• @coliver To protect our login information



  • @anonymous said:

    @coliver To protect our login information

    Right, but why? Do you use your login information for other more secure websites? That is a bad practice even when both websites are using encryption.



  • @coliver said:

    @JaredBusch said:

    When is ML going to have SSL? There is really not any reason not to do it. Either StartSSL for a 1 year cert of Let's Encrypt.

    Either way, @Minion-Queen , just (make your minions) do it.

    Out of curiosity what is the driver for ML to be encrypted? It isn't highly sensitive data and your password shouldn't be the same as anywhere else. I could understand from a reputation point-of-view but I don't, necessarily, see the technical one.

    Because it is entirely possible to tie me to something by dropping a logging mechanism on anything on the internet through which my traffic passes on the journey to and from my computer and ML.

    This is one of the core reasons that Let's Encrypt even exists. Secure everything as it flies around the internet.

    Yes, ML is a public forum and a lot of user information is public by that very nature. But that does not mean everything should be public to every device on the way.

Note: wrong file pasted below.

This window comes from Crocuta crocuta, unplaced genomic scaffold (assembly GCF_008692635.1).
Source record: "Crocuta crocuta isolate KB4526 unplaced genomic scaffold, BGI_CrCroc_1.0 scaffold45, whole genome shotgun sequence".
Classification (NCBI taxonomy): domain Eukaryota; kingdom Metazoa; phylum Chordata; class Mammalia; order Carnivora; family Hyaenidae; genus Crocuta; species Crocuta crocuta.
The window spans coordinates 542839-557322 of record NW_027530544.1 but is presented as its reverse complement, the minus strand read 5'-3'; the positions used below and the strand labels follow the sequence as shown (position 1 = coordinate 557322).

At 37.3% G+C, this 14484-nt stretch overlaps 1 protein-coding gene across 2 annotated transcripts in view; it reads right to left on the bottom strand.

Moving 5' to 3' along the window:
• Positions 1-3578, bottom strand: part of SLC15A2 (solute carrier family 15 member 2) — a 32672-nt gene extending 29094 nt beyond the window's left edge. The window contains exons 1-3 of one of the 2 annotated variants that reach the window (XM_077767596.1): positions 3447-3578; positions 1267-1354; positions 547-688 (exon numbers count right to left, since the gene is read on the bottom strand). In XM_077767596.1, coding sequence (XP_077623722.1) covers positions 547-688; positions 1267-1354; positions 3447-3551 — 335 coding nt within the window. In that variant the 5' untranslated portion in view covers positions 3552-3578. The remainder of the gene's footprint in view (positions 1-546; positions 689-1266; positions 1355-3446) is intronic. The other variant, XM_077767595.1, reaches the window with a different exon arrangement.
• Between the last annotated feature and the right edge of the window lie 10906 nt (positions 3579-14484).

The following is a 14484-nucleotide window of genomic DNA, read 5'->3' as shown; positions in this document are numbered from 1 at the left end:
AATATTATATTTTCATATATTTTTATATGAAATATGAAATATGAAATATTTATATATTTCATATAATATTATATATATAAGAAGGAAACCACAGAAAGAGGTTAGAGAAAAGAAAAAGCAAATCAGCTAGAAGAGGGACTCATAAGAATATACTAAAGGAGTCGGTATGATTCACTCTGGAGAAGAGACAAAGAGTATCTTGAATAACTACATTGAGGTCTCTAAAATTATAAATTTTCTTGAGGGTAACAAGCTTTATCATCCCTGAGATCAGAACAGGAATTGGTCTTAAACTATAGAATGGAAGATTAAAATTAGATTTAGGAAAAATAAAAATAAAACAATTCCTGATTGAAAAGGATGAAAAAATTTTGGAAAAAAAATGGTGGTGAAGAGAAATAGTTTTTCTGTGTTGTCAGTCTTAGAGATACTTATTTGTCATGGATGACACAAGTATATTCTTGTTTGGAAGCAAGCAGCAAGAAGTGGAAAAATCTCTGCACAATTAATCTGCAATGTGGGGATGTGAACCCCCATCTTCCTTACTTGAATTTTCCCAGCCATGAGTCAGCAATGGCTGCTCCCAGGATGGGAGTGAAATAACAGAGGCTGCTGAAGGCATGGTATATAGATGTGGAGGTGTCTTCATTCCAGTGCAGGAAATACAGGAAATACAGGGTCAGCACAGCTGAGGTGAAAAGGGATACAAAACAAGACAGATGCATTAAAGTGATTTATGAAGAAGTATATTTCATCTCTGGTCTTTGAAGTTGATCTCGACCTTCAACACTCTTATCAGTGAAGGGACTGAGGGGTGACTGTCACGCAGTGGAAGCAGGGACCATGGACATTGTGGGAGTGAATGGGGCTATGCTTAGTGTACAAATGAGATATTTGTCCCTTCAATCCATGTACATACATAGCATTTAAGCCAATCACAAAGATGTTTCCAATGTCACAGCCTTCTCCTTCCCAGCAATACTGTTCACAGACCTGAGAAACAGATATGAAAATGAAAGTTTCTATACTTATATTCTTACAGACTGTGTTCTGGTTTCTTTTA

I am more public than most as I purport (muhaha, am I really Jared Busch?) to use my real name here and not a pseudonym.



  • Case in point... I work for a BIG IT department, where I don't have control over the Firewall, etc, etc. Anything I say can be read by the IPS system at the edge of the campus network, unless it is SSL encrypted (they can do MITM attacks to decrypt that, but they aren't right now).



  • @JaredBusch said:

    @coliver said:

    @JaredBusch said:

    When is ML going to have SSL? There is really not any reason not to do it. Either StartSSL for a 1 year cert of Let's Encrypt.

    Either way, @Minion-Queen , just (make your minions) do it.

    Out of curiosity what is the driver for ML to be encrypted? It isn't highly sensitive data and your password shouldn't be the same as anywhere else. I could understand from a reputation point-of-view but I don't, necessarily, see the technical one.

    Because it is entirely possible to tie me to something by dropping a logging mechanism on anything on the internet through which my traffic passes on the journey to and from my computer and ML.

    This is one of the core reasons that Let's Encrypt even exists. Secure everything as it flies around the internet.

    Yes, ML is a public forum and a lot of user information is public by that very nature. But that does not mean everything should be public to every device on the way.

    I am more public than most as I purport (muhaha, am I really Jared Busch?) to use my real name here and not a pseudonym.

    I have no argument with encrypting everything (I am a supporter of it) but couldn't you be logged by a lower protocol even if the above traffic is encrypted?



  • @dafyre said:

    Case in point... I work for a BIG IT department, where I don't have control over the Firewall, etc, etc. Anything I say can be read by the IPS system at the edge of the campus network, unless it is SSL encrypted (they can do MITM attacks to decrypt that, but they aren't right now).

    Really big ones tend to end the SSL at the wall so that they can see what is inside.